Scientists in Italy are investigating the mysterious appearance of pink glacial ice in the Alps, caused by algae that accelerate the effects of climate change. There is debate about where the algae come from, but it is believed that the pink snow observed on parts of the Presena glacier is likely caused by the same plant found in Greenland.
Impact of Algae
The alga is not dangerous, it is a natural phenomenon that occurs during the spring and summer periods in the middle latitudes but also at the Poles. The plant, known as Ancylonema nordenskioeldii, is present in Greenland’s so-called Dark Zone, where the ice is also melting.
Normally ice reflects more than 80% of the sun’s radiation back into the atmosphere, but as algae appear, they darken the ice so that it absorbs the heat and melts more quickly. More algae appear as the ice melts more rapidly, giving them vital water and air and adding red hues to the white ice.
Extremophile microscopic algae, or so-called ‘glacier algae’, are able to live in the upper few centimetres of ice on the surfaces of glaciers and ice sheets and can form widespread blooms during the summer melt season. Glacier algal blooms on the Greenland Ice Sheet are so extensive that their presence in the surface ice is thought responsible for widespread darkening along the western margin of the ice sheet known as the ‘dark zone’ that has appeared in satellite observations over the last two decades.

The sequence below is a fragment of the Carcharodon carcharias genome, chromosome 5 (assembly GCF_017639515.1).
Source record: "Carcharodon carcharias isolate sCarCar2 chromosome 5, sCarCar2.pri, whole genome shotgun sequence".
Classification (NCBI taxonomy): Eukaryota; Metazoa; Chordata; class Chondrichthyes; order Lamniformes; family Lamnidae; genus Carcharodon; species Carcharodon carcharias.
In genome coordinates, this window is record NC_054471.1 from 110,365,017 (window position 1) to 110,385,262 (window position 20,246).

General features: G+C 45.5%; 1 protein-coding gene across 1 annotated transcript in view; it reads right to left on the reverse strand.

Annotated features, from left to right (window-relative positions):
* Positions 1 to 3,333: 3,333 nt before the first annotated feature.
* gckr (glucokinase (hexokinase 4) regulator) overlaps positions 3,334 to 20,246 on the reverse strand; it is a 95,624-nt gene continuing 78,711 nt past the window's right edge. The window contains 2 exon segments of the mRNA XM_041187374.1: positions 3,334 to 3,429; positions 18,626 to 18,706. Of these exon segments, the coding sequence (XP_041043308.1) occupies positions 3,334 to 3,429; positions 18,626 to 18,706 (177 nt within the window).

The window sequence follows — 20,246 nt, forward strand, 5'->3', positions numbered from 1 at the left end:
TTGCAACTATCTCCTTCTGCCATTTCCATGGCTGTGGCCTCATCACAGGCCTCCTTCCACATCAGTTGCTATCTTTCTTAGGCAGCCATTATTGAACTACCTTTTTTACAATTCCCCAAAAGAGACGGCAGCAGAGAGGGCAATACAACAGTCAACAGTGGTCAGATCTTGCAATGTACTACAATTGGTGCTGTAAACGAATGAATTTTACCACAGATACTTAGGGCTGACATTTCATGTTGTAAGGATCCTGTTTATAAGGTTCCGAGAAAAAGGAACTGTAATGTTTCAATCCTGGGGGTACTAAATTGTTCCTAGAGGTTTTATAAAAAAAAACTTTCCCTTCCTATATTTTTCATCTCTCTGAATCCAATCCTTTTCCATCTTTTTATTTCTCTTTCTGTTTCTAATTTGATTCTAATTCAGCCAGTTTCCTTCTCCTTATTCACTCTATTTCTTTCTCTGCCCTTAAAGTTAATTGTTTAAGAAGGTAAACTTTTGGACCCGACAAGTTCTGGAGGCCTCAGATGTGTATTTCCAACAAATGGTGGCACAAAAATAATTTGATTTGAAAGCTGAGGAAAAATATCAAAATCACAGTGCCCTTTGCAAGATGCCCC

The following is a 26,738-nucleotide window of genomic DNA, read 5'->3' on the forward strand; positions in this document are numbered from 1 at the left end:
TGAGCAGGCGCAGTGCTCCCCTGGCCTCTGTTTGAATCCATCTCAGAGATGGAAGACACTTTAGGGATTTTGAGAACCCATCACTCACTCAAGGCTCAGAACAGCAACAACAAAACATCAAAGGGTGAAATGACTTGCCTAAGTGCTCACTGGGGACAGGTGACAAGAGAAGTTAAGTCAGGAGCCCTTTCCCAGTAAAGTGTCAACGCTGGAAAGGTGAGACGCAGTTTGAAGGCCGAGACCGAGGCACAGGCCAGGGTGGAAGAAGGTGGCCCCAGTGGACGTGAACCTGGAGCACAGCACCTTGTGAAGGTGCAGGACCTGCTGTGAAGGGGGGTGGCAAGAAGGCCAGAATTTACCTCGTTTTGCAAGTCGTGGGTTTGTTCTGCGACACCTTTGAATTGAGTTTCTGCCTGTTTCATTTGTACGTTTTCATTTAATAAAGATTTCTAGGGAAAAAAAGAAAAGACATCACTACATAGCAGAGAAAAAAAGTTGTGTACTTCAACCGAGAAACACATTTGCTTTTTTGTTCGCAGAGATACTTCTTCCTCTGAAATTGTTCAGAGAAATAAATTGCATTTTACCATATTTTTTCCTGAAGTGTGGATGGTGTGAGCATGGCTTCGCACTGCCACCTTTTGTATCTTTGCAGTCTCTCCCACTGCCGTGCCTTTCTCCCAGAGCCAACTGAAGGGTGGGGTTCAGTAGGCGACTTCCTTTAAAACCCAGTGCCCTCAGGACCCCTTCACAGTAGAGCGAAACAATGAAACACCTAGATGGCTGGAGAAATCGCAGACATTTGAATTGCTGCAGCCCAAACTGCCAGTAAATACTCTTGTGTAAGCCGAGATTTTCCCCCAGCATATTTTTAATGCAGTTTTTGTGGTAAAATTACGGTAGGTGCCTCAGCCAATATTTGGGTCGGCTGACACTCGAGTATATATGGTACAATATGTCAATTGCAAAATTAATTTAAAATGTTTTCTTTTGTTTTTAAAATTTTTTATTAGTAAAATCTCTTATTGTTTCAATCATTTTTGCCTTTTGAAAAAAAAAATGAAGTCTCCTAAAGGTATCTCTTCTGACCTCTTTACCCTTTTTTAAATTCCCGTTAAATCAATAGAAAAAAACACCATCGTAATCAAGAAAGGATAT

A study has revealed how glacier algae produces a unique phenolic ‘sunscreen’ pigment. It serves to capture and absorb most of the intense sunlight that the algae receive where they live on the surface of the ice sheet, protecting the algae’s chloroplasts, which are located underneath vacuoles filled with this pigment, from excessive UV and visible radiation. The energy that is absorbed by this sunscreen pigment is subsequently available to the cell as heat for melt generation-an incredibly clever mechanism for algae that lives in an icy world, where access to liquid water is a major limitation on growth and survival.